Saturday, September 7, 2013

Moonrise Kingdom (2012)

WHO: Wes Anderson directed this.

WHAT: Moonrise Kingdom was my favorite new release of 2012. It was the first of Anderson's films since Rushmore that I fell in love with upon a single viewing, although I rewatched it twice in theatres and liked it better and better each time. I think it's because, like Rushmore or Anderson's formative influence the Bill Melendez-made Peanuts specials, the film is almost entirely about children. Adult actors like Bruce Willis, Edward Norton Jr., and Tilda Swinton are on hand to provide some star wattage but they subvert their own personae, and are peripheral to the story. At times they might as well be speaking in the indistinct monotones of Melendez's faceless adult characters, for all the importance their words have to the children in the story.

The Cinetrix wrote a lovely illustrated piece on the film when it came out, but that I only recently came across. I highly recommend clicking on the link.

WHERE/WHEN: Screens at 8:00 tonight on a temporary outdoor screen constructed in Washington Square Park in San Francisco's North Beach.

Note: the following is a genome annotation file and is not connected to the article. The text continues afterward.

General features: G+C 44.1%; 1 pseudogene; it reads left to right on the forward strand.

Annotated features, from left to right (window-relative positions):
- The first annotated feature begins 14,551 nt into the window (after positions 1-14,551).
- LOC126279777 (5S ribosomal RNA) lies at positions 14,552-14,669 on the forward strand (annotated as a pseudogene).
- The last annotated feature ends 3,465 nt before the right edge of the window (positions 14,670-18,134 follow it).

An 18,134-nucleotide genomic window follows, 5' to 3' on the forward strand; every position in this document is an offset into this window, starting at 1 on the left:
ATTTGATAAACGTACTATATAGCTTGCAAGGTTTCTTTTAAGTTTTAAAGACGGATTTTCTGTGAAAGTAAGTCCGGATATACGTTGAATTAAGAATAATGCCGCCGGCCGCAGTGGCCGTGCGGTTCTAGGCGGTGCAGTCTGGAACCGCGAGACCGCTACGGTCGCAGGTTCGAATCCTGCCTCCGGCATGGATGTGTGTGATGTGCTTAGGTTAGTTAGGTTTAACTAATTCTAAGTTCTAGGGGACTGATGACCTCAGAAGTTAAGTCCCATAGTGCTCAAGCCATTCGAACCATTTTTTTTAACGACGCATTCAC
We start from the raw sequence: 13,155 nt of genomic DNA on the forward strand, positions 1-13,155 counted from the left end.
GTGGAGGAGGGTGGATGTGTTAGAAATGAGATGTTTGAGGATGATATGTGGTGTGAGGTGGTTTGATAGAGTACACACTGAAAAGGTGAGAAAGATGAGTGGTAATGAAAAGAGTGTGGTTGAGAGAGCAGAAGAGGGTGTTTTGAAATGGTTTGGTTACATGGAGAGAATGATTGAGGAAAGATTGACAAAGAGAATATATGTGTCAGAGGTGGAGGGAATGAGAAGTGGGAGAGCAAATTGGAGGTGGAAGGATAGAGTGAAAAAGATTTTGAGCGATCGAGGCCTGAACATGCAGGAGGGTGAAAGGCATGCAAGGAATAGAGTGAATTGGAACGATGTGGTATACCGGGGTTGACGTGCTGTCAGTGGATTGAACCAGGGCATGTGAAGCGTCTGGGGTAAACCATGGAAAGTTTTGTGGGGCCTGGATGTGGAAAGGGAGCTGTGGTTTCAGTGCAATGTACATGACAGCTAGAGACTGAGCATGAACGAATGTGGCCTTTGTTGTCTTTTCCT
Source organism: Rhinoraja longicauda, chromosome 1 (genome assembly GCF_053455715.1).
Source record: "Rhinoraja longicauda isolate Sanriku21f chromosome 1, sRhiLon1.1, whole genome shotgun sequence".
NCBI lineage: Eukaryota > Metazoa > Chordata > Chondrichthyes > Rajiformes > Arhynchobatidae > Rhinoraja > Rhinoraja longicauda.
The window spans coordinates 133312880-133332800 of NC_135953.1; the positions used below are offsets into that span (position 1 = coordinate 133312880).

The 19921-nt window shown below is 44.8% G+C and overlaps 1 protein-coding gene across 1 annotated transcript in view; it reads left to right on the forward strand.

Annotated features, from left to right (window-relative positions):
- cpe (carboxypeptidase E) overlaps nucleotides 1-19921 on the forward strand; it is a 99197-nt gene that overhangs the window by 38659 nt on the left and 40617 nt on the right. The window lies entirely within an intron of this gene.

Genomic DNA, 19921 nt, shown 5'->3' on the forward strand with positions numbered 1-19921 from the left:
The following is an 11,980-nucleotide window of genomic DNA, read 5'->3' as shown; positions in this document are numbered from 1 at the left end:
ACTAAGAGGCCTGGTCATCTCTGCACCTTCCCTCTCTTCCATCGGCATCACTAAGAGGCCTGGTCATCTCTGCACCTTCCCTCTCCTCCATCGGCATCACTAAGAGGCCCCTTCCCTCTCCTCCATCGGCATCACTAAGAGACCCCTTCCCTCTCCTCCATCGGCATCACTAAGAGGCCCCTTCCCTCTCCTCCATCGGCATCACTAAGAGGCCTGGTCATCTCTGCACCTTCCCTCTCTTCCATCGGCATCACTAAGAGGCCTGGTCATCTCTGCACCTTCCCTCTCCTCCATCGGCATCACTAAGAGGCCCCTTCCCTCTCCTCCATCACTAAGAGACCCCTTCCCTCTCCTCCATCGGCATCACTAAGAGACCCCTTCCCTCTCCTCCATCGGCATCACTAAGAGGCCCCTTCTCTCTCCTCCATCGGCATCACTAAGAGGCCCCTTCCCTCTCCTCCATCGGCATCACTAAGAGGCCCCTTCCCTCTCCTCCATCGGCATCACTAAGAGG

WHY: Look outside. Maybe you're outside already and looking at this on a portable device. If not, you probably should be. It's a gorgeous day. Last night was a gorgeous evening, and tonight's likely to be just as ideal for an outdoor event. Frisco Bay residents know that September is really our Summer, and it seems almost wasteful to spend to many of the warmest nights this month indoors watching movies. So why not stay outdoors and watch one? The San Francisco Neighborhood Theatre Foundation has for many years now put on outdoor screenings in San Francisco parks. Sometimes the weather doesn't co-operate for the June screenings, but September is pretty golden, and should be especially so tonight.

More outdoor screenings are planned in other Frisco Bay cities, including Berkeley, where the Pacific Film Archive is using the future site of its planned relocated space to show a couple locally-filmed 1970s classics in a few weeks, as well as Redwood CityOakland, and San Rafael.

Meanwhile, the SFNTF's other major enterprises, the Balboa and the Vogue, are newsworthy this week. The Balboa just successfully achieved its kickstarter goal to raise funds to install state-of-the-art digital projection equipment. I hope the venue is able to retain at least one of its 35mm projectors, and from what I've heard the staff there is hoping to do so too. As for the Vogue, it's going to play host to the San Francisco Film Society's Hong Kong Cinema series on the first weekend in October. I'll discuss that line-up in a near-future post.

HOW: Digital projection.

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